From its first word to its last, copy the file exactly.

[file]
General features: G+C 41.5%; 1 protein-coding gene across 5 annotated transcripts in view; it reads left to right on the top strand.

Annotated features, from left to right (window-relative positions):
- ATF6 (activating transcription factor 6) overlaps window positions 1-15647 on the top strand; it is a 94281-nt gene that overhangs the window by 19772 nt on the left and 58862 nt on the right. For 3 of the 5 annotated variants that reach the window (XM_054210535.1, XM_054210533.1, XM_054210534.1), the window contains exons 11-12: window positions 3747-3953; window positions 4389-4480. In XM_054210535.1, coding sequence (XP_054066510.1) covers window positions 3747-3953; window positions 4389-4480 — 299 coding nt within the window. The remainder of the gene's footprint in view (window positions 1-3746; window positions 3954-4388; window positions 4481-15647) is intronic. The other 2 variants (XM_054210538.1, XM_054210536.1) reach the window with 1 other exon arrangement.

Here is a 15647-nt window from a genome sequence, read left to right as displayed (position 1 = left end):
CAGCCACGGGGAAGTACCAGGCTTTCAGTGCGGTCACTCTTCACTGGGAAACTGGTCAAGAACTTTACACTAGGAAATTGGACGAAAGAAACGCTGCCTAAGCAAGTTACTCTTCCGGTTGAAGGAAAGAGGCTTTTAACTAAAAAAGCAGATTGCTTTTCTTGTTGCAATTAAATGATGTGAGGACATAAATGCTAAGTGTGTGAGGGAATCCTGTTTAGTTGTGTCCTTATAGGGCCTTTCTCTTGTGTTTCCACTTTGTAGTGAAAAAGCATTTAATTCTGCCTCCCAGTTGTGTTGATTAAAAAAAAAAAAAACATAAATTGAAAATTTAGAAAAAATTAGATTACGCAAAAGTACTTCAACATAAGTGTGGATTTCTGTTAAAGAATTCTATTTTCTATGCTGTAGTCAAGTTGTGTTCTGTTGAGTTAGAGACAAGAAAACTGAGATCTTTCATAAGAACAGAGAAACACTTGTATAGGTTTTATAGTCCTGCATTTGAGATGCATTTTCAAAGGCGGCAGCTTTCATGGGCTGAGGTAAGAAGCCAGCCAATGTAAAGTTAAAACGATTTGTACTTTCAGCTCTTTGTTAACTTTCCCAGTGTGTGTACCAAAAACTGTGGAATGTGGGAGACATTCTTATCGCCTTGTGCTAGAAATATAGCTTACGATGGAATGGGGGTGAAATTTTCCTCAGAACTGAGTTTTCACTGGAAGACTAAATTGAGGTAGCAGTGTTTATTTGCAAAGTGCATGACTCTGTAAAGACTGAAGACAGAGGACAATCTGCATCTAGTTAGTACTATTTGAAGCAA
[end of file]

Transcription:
General features: G+C 41.5%; 1 protein-coding gene across 5 annotated transcripts in view; it reads left to right on the top strand.

Annotated features, from left to right (window-relative positions):
- ATF6 (activating transcription factor 6) overlaps window positions 1-15647 on the top strand; it is a 94281-nt gene that overhangs the window by 19772 nt on the left and 58862 nt on the right. For 3 of the 5 annotated variants that reach the window (XM_054210535.1, XM_054210533.1, XM_054210534.1), the window contains exons 11-12: window positions 3747-3953; window positions 4389-4480. In XM_054210535.1, coding sequence (XP_054066510.1) covers window positions 3747-3953; window positions 4389-4480 — 299 coding nt within the window. The remainder of the gene's footprint in view (window positions 1-3746; window positions 3954-4388; window positions 4481-15647) is intronic. The other 2 variants (XM_054210538.1, XM_054210536.1) reach the window with 1 other exon arrangement.

Here is a 15647-nt window from a genome sequence, read left to right as displayed (position 1 = left end):
CAGCCACGGGGAAGTACCAGGCTTTCAGTGCGGTCACTCTTCACTGGGAAACTGGTCAAGAACTTTACACTAGGAAATTGGACGAAAGAAACGCTGCCTAAGCAAGTTACTCTTCCGGTTGAAGGAAAGAGGCTTTTAACTAAAAAAGCAGATTGCTTTTCTTGTTGCAATTAAATGATGTGAGGACATAAATGCTAAGTGTGTGAGGGAATCCTGTTTAGTTGTGTCCTTATAGGGCCTTTCTCTTGTGTTTCCACTTTGTAGTGAAAAAGCATTTAATTCTGCCTCCCAGTTGTGTTGATTAAAAAAAAAAAAAACATAAATTGAAAATTTAGAAAAAATTAGATTACGCAAAAGTACTTCAACATAAGTGTGGATTTCTGTTAAAGAATTCTATTTTCTATGCTGTAGTCAAGTTGTGTTCTGTTGAGTTAGAGACAAGAAAACTGAGATCTTTCATAAGAACAGAGAAACACTTGTATAGGTTTTATAGTCCTGCATTTGAGATGCATTTTCAAAGGCGGCAGCTTTCATGGGCTGAGGTAAGAAGCCAGCCAATGTAAAGTTAAAACGATTTGTACTTTCAGCTCTTTGTTAACTTTCCCAGTGTGTGTACCAAAAACTGTGGAATGTGGGAGACATTCTTATCGCCTTGTGCTAGAAATATAGCTTACGATGGAATGGGGGTGAAATTTTCCTCAGAACTGAGTTTTCACTGGAAGACTAAATTGAGGTAGCAGTGTTTATTTGCAAAGTGCATGACTCTGTAAAGACTGAAGACAGAGGACAATCTGCATCTAGTTAGTACTATTTGAAGCAA